If the Ministry of Defence cannot muster the personnel to control a constellation of seven communications satellites, how will they manage to recruit enough skilled staff to manage a constellation of over two-dozen more complex satellites? This is not to say it’s impossible, but it would take a huge amount of long-term investment in niche skill areas that are already competitive on the global labour market, and the pressures on science and engineering skills is widespread across the UK, not just in space.
What is the opportunity cost?
Many other areas in UK space could do with investments measuring tens of millions of pounds. For example, British capabilities in space-based imagery, reconnaissance, and surveillance can tap into existing strengths in the commercial space sector, and can be done in small satellites which may create demand for a UK small satellite spaceport. Space radar and observation sites – or Space Situational Awareness (SSA) technologies and centres – are worth considering because the current state of knowledge of orbital traffic is quite poor outside of the US military. If an international Space Traffic Management regime is to come about in future, SSA data will be the currency of influence in the governance of that system.
Ground based resiliency systems for critical infrastructure may also be worth looking into, as satellite systems are not the most robust at all times. Cheaper technologies can provide some ground-based alternatives and backup systems for civil infrastructure, like the recently decommissioned eLoran system in the UK. For a fraction of £5bn, the UK could unilaterally build itself a small satellite launch site. At present the UK has spent less on this than on the £92m ‘feasibility study’. The opportunity costs are rather stark given the cost of the proposed GNSS, and they are even starker if we start looking at the other budgets across the UK that could do with a boost, not least the Ministry of Defence’s own acquisitions budget.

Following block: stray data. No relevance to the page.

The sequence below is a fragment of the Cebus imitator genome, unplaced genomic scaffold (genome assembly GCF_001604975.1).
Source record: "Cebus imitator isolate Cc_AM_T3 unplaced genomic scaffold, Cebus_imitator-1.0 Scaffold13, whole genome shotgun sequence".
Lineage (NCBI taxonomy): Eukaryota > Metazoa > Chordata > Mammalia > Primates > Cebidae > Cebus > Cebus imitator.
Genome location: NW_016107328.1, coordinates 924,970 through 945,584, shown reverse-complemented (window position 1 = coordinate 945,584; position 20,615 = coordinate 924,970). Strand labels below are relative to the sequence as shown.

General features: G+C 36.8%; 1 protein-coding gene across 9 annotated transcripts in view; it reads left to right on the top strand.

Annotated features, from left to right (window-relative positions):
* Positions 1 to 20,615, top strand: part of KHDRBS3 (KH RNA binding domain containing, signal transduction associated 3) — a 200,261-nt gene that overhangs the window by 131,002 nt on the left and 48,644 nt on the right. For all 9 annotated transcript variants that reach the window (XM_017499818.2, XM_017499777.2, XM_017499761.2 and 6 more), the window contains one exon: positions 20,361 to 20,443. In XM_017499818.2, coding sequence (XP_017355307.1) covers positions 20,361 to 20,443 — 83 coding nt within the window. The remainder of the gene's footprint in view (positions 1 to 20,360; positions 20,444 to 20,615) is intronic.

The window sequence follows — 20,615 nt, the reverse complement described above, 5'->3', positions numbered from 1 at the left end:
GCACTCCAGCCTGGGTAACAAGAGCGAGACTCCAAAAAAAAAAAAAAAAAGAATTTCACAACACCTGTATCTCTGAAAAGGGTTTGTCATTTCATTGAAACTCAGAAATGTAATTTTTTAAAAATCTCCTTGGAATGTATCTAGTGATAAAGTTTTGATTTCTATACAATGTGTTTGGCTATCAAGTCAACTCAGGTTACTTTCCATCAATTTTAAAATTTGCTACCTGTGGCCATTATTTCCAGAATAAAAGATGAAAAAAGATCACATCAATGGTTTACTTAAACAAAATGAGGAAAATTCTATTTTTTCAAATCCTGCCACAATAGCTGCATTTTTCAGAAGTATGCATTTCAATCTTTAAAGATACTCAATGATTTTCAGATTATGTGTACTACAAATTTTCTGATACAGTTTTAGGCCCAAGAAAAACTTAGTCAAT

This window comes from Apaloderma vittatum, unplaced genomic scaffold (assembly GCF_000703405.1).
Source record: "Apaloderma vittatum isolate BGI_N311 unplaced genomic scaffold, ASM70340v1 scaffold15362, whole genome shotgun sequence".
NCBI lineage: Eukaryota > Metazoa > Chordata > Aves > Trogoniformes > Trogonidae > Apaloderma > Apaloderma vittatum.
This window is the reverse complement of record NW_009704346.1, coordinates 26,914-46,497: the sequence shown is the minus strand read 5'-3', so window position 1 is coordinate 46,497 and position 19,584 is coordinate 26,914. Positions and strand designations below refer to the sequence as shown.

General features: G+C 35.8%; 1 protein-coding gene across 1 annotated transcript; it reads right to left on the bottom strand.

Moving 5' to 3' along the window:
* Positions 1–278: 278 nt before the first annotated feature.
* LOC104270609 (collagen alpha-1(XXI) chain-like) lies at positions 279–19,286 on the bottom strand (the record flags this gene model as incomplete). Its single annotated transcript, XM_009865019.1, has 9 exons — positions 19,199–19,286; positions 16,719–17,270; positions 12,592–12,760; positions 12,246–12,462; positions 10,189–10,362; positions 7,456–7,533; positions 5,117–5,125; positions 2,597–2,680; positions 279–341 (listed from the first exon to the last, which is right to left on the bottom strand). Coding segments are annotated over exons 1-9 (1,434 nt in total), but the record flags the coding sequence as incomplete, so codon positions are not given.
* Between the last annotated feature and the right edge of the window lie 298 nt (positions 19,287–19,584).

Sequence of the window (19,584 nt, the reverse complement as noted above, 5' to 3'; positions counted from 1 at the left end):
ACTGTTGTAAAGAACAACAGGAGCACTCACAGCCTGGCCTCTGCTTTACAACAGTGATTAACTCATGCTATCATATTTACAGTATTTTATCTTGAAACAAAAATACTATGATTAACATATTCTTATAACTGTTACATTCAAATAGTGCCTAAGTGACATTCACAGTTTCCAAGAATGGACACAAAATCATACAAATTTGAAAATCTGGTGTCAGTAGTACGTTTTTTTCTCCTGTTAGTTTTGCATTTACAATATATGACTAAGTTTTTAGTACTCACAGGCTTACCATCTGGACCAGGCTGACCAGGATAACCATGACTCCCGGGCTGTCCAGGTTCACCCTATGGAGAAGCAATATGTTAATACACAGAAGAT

The international context of spacepower
Is the Cabinet Office’s decision to delay the release of the feasibility study a sign that it is dawning on the UK that only big countries or coalitions can do projects in space, after decades of big investment? The EU is now a significant space power, demonstrated by its flagship space projects that only Russia, the US and China can also build on a unilateral basis. The EU is overshadowing NATO as a primary vehicle for European-level security and military grade space development.
India is only now transitioning towards making its military dependent on its own Navigate with Indian Constellation (NAVIC) regional navigation system, which will cover South Asia only, years after building its GPS overlay for civilian and infrastructure purposes and after becoming a partner in Russia's GLONASS, which currently provides India’s military-grade GNSS services. Japan is still inching its way along with its Quasi-Zenith Satellite System (QZSS) by planning a constellation of four satellites to cover East Asia and the western Pacific, up from its original one satellite. This shows how smaller space powers are still pacing themselves after years of experience in regional navigation systems. The EU started here too with EGNOS, the predecessor to Galileo.
Space is hard, expensive, and important for infrastructure development – which is an an important reason why Europe has succeeded there. Britain is finding out that many things are beyond the capacities of middle-sized states unless they invest in targeted areas for decades and cooperate with other states.
Astropolitics, it seems, is just the continuation of terran politics.